• casual and part-time loadings
  • Saturday, Sunday, public holiday, evening and other penalties, and
  • shift allowances.

The Commission decided that phasing should apply both to increases in the specified wages and conditions and reductions in those wages and conditions and in most cases will be in five equal instalments. There will be 12 months between instalments and each instalment will be 20%, which will spread the impact of changes over almost the whole of the five-year period.

The phasing will commence on 1 July 2010. The effect will be that where the phasing provisions are included in a modern award, the pre-modern award conditions relating to minimum wages, casual and part-time loadings, Saturday, Sunday, public holiday, evening and other penalties and shift allowances will continue to apply until 1 July 2010 when the modern award obligations will commence. There will be a further four instalments on 1 July of each year concluding on 1 July 2014.

The approach adopted by the Commission will permit employers to phase in increases in minimum wages over five years and will require them to phase in reductions in wages over the same period. The phasing will apply to the differential amount only.

The model transitional provisions do not include provisions for allowances. The reason for this is that the differences in the nature and application of allowances across the award system make it difficult to develop general rules.

Application Of The Model Provisions

The model commencement and transitional clause dealing with absorption, preservation of take-home pay and review will be included in all of the priority and stage 2 awards.

The phasing schedule is only considered necessary and will only be included in the following awards:

  • Textile, Clothing, Footwear and Associate Industries Award 2010
  • Higher Education Industry – General Staff – Award 2010 (only in relation to loadings and penalties)
  • Clerks – Private Sector Award 2010
  • Rail Industry Award 2010
  • General Retail Industry Award 2010
  • Cotton Ginning Award 2010
  • Horticulture Award 2010
  • Nursery Award 2010
  • Pastoral Award 20101
  • Silviculture Award 2010
  • Wool Storage, Sampling and Testing Award 2010
  • Building and Construction General On-site Award 2010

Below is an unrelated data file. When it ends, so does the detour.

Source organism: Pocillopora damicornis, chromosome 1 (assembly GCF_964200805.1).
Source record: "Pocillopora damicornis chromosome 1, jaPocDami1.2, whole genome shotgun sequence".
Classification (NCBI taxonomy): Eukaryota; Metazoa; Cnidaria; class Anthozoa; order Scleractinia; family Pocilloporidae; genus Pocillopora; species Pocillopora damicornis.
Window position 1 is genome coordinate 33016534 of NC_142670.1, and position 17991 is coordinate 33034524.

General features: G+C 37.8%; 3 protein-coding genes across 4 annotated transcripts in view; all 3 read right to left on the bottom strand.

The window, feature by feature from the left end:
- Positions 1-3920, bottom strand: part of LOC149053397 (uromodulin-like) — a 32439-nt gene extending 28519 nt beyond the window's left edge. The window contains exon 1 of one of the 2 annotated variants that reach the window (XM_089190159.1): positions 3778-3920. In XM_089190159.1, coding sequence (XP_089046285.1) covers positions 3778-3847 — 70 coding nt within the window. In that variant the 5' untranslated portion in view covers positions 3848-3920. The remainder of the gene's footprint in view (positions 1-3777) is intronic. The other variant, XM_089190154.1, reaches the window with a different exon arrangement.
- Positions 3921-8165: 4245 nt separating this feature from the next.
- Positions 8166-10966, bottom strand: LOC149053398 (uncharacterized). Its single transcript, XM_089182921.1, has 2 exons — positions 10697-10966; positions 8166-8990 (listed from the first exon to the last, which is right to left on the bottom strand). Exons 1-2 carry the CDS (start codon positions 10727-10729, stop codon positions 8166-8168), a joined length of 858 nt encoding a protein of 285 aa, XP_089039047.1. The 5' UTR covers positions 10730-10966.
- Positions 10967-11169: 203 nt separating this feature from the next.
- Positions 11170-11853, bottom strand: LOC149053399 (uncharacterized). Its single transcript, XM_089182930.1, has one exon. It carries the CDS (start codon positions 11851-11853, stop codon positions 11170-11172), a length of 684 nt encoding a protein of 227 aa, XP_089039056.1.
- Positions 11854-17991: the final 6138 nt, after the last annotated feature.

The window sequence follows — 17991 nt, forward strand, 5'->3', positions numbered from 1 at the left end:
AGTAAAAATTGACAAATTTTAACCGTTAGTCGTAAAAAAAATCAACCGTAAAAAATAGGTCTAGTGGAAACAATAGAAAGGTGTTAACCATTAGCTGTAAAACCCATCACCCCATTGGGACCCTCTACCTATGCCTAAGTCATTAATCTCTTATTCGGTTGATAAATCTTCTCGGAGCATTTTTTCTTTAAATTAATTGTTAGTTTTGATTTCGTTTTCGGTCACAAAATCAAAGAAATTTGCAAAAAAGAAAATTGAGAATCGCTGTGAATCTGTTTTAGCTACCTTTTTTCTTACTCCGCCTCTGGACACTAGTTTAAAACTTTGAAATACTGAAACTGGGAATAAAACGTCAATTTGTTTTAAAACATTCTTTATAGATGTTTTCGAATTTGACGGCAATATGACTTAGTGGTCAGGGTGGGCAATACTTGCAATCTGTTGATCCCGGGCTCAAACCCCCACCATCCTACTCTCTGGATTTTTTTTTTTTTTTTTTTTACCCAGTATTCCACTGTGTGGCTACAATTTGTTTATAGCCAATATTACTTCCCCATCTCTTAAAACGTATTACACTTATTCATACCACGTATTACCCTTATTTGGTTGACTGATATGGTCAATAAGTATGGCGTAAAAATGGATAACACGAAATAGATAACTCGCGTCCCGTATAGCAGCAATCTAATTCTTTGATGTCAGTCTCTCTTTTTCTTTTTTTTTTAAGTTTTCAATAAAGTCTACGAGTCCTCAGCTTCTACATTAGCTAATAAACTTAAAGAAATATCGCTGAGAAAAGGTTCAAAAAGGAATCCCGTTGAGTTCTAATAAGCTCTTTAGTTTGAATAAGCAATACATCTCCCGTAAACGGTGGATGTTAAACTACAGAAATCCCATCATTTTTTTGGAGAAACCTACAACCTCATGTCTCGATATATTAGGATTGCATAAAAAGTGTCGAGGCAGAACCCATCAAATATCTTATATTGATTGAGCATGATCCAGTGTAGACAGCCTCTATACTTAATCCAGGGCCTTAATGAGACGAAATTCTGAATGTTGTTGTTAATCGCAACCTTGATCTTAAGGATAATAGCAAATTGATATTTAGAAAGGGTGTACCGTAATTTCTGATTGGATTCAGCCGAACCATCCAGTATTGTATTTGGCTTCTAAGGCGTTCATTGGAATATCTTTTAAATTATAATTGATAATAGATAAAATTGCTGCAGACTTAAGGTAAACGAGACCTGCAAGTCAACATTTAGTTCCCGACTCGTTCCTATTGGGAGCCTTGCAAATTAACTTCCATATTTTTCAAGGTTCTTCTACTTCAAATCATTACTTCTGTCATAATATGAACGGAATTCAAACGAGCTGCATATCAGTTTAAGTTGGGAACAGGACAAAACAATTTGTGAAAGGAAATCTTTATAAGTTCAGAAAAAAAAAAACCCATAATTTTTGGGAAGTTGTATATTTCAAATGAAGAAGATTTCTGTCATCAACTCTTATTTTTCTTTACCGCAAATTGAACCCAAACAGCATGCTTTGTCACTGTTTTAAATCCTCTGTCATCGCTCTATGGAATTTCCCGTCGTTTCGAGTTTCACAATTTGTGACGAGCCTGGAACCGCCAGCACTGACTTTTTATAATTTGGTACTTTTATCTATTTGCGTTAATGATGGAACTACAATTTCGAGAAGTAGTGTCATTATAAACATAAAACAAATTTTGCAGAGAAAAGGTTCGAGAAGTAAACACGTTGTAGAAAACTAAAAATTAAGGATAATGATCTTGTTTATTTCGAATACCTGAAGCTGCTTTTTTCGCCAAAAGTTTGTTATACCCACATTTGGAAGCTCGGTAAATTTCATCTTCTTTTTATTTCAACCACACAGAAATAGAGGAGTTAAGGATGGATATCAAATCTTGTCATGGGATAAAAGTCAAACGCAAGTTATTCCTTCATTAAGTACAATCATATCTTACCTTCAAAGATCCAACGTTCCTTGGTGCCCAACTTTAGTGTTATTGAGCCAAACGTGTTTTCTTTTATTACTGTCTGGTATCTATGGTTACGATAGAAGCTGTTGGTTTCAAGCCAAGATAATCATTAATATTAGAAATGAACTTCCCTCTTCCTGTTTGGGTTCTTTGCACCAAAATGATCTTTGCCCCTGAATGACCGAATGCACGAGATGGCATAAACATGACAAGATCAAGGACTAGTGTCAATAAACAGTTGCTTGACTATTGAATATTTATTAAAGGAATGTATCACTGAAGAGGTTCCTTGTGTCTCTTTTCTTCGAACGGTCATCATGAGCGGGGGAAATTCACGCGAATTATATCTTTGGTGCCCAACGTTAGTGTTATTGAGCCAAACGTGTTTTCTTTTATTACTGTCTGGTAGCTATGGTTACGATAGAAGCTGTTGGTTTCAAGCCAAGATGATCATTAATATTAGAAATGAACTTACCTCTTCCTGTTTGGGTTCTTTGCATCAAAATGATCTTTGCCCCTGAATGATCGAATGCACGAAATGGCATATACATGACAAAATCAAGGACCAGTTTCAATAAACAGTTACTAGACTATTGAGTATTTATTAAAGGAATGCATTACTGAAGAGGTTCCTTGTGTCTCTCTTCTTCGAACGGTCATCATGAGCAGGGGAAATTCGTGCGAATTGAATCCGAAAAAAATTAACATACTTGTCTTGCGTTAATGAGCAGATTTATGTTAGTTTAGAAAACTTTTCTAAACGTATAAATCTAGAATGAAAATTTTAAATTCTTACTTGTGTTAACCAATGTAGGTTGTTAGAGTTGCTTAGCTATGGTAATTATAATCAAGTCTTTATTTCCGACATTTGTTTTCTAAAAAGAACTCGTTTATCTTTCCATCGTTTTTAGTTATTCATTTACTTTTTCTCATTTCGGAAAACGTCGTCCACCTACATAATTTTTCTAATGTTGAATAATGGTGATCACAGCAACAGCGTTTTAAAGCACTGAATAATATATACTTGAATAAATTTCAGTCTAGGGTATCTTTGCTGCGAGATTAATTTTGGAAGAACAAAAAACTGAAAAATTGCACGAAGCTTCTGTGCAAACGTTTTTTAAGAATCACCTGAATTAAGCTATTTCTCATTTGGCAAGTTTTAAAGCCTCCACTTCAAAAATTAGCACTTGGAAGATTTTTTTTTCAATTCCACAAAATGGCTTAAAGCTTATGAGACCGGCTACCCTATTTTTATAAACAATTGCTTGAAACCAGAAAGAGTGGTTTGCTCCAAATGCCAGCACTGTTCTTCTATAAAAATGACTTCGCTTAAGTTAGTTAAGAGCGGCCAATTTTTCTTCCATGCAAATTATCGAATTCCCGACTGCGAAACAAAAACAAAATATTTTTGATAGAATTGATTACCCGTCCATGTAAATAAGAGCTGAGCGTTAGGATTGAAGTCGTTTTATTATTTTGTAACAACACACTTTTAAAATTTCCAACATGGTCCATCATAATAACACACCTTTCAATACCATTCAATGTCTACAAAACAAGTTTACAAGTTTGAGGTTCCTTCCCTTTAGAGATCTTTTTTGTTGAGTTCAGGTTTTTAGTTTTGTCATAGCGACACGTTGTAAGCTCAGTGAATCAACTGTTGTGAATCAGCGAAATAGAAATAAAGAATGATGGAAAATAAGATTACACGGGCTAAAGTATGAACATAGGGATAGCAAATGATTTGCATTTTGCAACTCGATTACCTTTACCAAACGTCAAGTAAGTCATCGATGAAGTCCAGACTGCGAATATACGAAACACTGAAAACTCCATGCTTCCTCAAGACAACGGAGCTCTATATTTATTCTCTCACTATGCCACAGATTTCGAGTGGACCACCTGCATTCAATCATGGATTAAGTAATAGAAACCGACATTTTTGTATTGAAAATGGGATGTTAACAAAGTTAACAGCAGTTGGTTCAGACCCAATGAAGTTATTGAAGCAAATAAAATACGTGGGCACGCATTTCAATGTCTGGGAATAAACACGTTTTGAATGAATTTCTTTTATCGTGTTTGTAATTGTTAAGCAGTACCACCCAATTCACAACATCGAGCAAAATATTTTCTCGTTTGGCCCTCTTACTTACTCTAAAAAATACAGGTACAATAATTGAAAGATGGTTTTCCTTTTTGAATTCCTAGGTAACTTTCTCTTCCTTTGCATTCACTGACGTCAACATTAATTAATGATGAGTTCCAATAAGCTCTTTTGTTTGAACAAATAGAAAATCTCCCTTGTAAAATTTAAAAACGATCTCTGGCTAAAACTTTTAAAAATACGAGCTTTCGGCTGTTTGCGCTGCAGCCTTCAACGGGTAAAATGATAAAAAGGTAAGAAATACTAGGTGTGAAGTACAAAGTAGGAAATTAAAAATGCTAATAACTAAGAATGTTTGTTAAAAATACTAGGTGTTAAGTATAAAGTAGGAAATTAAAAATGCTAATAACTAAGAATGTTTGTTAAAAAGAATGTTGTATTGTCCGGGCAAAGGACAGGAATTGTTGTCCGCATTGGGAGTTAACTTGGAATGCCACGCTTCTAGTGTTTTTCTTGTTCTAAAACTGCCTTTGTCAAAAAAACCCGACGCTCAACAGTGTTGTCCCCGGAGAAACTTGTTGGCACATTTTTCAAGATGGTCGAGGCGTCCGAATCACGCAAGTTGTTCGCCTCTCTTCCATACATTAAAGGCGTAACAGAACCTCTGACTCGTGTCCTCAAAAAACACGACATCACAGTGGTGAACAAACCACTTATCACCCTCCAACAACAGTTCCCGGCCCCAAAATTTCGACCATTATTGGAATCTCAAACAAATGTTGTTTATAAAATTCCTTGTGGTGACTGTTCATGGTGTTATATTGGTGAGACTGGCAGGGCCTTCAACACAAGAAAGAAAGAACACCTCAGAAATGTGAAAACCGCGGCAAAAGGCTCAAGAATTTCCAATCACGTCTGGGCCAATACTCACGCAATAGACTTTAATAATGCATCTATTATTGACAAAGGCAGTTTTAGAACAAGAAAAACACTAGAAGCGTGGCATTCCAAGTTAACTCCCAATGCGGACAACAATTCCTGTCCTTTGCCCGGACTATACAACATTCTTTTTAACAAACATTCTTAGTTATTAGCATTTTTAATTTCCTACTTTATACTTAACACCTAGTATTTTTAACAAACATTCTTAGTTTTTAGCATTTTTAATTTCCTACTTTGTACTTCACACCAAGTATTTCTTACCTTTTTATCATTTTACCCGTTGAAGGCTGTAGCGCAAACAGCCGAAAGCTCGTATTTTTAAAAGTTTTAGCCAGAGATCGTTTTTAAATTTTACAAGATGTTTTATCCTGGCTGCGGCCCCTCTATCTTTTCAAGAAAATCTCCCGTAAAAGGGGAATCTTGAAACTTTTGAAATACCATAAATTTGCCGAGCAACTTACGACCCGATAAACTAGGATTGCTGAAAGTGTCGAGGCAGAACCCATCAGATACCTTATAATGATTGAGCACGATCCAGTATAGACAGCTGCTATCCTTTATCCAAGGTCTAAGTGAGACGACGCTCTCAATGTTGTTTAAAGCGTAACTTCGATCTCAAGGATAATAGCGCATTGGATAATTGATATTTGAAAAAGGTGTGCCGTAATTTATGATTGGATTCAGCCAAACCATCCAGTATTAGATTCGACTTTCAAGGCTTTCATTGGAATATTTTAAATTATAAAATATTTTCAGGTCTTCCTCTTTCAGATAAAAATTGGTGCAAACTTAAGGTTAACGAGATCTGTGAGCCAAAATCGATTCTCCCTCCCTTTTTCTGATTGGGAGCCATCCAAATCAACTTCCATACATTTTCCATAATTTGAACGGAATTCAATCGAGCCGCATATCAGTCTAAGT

• Joinery and Building Trades Award 2010
  • Mobile Crane Hiring Award 2010
  • Plumbing and Fire Sprinklers Award 2010
  • Banking Finance and Insurance Award 2010
  • Graphic Arts, Printing and Publishing Award 2010
  • Health Professionals and Support Services Award 2010
  • Nurses Award 2010
  • Road Transport and Distribution Award 2010, and
  • Waste Management Award 2010.

Consideration as to whether a phasing schedule should be included was deferred in relation to the following awards:

  • Mining Industry Award 2010, and
  • Quarrying Award 2010.

If issues arise from time to time concerning the application of the transitional provisions, these can be dealt with pursuant to the dispute resolution provisions which are included in the modern award.

Significance For Employers

Employers must familiarise themselves with the requirements of the modern awards and the transitional provisions which will apply to them so that they are ready to implement the changes from 1 July 2010. Any employer who would like further information on what the award modernisation and transitional provisions mean for them specifically is encouraged to contact us.


1. The Pastoral Award 2010 is also varied to include an additional transitional provision, the effect of which will be to delay the operation of hours of work provisions in Part 7 of the modern award in respect of employees of Western Australian shearing contractors until July 2010, save for the application from 1 January 2010 of ordinary hours of 38 per week.

The content of this article is intended to provide a general guide to the subject matter. Specialist advice should be sought about your specific circumstances.